TAMPA, Fla. — Introductions and first impressions won’t be necessary for Tampa Bay Buccaneers quarterback Jameis Winston and new head coach Bruce Arians. That happened more than 10 years ago, when Winston was in high school and attended Arians’ football camp in Birmingham, Alabama.
“I had a little quarterback challenge — a couple kids from Kentucky, Tennessee, around the South,” Arians told ESPN. “They were all seniors being recruited, and I think [Winston] was in ninth or 10th grade. He blew them all away, and I was like, ‘Woah!’ … He definitely made an impression on me in that football camp, that’s for sure.”
That’s how Winston, or “Jaboo,” as Arians and many others call him, came to be known as the “Birmingham Legend.”
“He was a bright student and an unbelievable athlete, so you knew,” said Arians, who kept in touch with Winston and followed his journey at Florida State and in the pros.
“Just knowing each other, I always looked him up when we played him. Told him, ‘Keep on going, it’s going to be fine,'” said Arians, whose next challenge will be helping Winston fulfill that promise he showed as a youngster, picking up where former head coach Dirk Koetter left off.
It was Koetter’s work with Winston that earned him a promotion from offensive coordinator in 2015 to head coach in 2016, following the firing of Lovie Smith.
But while Koetter developed the Bucs into one of the NFL’s top passing attacks, Tampa Bay struggled to win games, going 5-11 the past two seasons after 9-7 in Koetter’s first.
Winston also continued to struggle with turnovers. His 76 turnovers is tied for the most in the NFL from his rookie season of 2015, including 58 interceptions, which is tied for second-most in the league in that span.
Despite the turnovers, Arians’ “no risk it, no biscuit” philosophy will still play a big role in the Bucs’ offense.
“It’s being smart, not scared,” Arians said. “I don’t ever want him throwing a football, worrying about it getting intercepted. … I can live with an interception, but you’re not gonna win throwing three,” Arians said. “I think some of those are when he’s trying too hard. You’ve got all the teammates around you. Let them do their jobs.'”
“There’s times where you have to pick and choose your battles at this position. It’s OK to throw the ball away. It’s OK to hit a checkdown and do all those things and not take those chances in the first half,” Stanton told ESPN. “I think B.A. respects the quarterback position enough to give you that leniency once he kind of instills all those [values].”
“He can do everything you need a franchise quarterback to do,” Stanton said of Winston. “I’ve watched enough film of him to believe that. It’s just a matter of fine-tuning that stuff. He has all those intangibles you look for, and he can do all those things. Part of the reason B.A. took that job is because of who he has in place at that position.”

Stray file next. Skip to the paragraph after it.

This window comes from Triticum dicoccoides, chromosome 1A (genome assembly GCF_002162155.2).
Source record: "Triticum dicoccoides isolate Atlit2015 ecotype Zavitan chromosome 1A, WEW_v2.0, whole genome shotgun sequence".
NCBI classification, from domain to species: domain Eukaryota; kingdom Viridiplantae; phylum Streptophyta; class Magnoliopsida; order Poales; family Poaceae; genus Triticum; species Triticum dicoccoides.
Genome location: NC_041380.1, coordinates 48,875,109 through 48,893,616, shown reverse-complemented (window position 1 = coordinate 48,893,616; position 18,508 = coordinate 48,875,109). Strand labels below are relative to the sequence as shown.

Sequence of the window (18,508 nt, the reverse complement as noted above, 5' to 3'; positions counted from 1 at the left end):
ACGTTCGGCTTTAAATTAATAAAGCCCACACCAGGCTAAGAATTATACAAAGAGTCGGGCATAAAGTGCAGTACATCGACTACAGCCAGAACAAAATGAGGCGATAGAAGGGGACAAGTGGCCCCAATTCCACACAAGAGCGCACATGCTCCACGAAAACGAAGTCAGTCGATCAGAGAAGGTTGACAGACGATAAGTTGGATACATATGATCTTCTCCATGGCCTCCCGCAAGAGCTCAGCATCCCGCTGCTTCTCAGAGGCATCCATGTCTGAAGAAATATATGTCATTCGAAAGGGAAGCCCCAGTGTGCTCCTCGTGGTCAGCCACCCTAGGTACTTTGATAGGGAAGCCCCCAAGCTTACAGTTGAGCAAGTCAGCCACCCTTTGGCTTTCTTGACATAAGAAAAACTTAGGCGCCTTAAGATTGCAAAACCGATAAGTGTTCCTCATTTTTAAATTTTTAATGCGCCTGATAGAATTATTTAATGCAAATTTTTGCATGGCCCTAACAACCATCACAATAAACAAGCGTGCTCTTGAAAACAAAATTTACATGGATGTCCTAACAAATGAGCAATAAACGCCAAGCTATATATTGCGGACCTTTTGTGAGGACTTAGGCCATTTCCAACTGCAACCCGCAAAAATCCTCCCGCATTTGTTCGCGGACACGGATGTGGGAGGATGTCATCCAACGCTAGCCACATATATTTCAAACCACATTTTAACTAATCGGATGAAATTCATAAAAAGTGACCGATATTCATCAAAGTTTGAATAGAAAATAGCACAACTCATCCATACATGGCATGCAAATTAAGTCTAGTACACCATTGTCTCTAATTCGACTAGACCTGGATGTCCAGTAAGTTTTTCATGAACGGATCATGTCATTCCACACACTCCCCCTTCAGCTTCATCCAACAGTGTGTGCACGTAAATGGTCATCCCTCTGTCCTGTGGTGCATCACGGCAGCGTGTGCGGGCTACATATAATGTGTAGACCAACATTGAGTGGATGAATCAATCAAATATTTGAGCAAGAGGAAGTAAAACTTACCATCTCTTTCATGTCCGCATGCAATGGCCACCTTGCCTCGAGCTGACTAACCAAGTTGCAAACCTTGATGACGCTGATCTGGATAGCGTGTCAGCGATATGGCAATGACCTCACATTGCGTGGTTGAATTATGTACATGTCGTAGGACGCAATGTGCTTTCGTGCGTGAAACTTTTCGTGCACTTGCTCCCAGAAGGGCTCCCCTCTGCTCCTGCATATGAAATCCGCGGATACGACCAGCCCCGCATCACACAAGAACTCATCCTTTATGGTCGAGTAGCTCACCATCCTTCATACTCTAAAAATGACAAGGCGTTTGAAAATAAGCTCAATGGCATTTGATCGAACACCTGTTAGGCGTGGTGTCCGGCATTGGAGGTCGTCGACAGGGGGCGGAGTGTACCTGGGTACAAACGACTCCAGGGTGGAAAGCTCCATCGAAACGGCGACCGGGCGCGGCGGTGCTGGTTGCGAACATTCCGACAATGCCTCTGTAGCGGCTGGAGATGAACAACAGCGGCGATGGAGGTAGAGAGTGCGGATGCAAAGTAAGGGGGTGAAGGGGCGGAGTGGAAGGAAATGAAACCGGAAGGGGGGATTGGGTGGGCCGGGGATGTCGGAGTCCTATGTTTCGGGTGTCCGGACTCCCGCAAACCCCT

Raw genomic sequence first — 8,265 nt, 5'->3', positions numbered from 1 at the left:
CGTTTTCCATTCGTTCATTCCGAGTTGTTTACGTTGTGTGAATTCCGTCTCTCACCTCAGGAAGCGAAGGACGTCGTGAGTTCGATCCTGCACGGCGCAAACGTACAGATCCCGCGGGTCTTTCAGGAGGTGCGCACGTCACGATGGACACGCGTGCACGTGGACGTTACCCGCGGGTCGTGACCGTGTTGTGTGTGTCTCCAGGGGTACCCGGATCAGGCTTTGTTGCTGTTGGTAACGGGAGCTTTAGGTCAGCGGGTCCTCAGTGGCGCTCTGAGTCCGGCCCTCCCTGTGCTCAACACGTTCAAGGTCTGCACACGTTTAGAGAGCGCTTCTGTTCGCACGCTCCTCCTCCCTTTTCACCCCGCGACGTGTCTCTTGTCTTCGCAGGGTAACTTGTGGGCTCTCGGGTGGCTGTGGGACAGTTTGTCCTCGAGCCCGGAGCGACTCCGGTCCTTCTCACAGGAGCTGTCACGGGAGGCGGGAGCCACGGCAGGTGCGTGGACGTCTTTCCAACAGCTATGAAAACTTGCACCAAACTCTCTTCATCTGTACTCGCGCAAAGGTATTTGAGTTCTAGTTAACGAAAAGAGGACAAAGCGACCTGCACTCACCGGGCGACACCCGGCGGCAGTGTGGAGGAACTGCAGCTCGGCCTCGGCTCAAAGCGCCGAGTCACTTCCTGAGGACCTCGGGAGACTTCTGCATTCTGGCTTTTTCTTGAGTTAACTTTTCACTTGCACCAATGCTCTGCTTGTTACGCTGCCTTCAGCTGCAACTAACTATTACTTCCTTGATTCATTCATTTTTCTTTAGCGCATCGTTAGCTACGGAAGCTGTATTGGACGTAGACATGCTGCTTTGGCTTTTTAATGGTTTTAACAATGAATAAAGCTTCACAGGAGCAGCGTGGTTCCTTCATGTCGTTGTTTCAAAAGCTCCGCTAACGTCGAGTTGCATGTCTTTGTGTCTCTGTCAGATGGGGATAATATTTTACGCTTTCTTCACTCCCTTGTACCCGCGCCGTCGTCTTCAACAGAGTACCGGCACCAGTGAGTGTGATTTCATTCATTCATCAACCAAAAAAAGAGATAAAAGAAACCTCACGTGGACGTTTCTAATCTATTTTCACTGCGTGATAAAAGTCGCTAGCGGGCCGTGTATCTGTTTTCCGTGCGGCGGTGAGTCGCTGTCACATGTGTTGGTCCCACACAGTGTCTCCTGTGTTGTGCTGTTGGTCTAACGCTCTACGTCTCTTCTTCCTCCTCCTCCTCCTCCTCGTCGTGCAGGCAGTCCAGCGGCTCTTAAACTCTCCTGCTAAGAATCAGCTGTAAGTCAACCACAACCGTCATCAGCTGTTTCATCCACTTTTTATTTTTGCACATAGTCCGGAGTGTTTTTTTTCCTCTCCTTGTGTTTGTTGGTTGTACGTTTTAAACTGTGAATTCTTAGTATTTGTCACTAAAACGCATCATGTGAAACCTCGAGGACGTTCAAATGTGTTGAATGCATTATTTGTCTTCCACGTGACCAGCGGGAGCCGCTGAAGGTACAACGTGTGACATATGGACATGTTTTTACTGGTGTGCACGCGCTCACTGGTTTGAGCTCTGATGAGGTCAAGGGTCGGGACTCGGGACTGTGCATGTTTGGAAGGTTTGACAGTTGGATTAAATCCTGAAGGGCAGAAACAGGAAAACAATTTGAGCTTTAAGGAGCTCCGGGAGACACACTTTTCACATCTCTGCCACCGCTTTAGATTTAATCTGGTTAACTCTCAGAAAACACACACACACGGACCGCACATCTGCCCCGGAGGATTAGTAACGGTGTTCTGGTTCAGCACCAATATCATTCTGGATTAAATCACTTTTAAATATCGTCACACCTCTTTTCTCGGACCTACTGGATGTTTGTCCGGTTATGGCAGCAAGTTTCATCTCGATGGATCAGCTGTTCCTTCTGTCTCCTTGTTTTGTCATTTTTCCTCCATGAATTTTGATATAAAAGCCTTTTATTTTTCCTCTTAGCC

The Bucs have committed to Winston as their starter for 2019, when he’ll earn $20.9 million as part of the team’s fifth-year option. What comes thereafter largely depends on what Winston is able to show, but a long-term contract is the next step.
Arians has already said that they’ll be building this team around Winston, and that carries an enormous amount of weight, particularly considering that Winston was benched earlier in the 2018 season, and that when Koetter was fighting for his job, he chose to start Ryan Fitzpatrick and not Winston because he believed Fitzpatrick gave Tampa Bay the best chance to win. Winston was also not elected a team captain, even though Koetter delayed the captains’ vote until after he returned from his three-game suspension.
“No pressure, no pressure whatsoever. I want him to relax and play the game. Talent is no issue. It’s just becoming a little bit smarter,” said Arians, who appointed Clyde Christensen as his quarterbacks coach and Byron Leftwich as his offensive coordinator. “It’s his team and I’ll tell our players in the first meeting, ‘This isn’t my team, it’s your team. We’ll be as good as you want to be.'”
Arians said he does want to have closer to a 50-50 run-pass ratio to help Winston out. He also intends to have a strong off-the-field relationship with Winston, who turned 25 this month and is a new father. That’s something Winston longed for with Koetter but didn’t always have.
“They become my sons. I’m very interested in what they’re doing on the field, off the field — there has to be a level of trust between the head coach and a playcaller and a quarterback. You have to tell me what you really saw. Don’t worry about the answer. Just give me the truth. I think that goes with every position, but especially a quarterback.”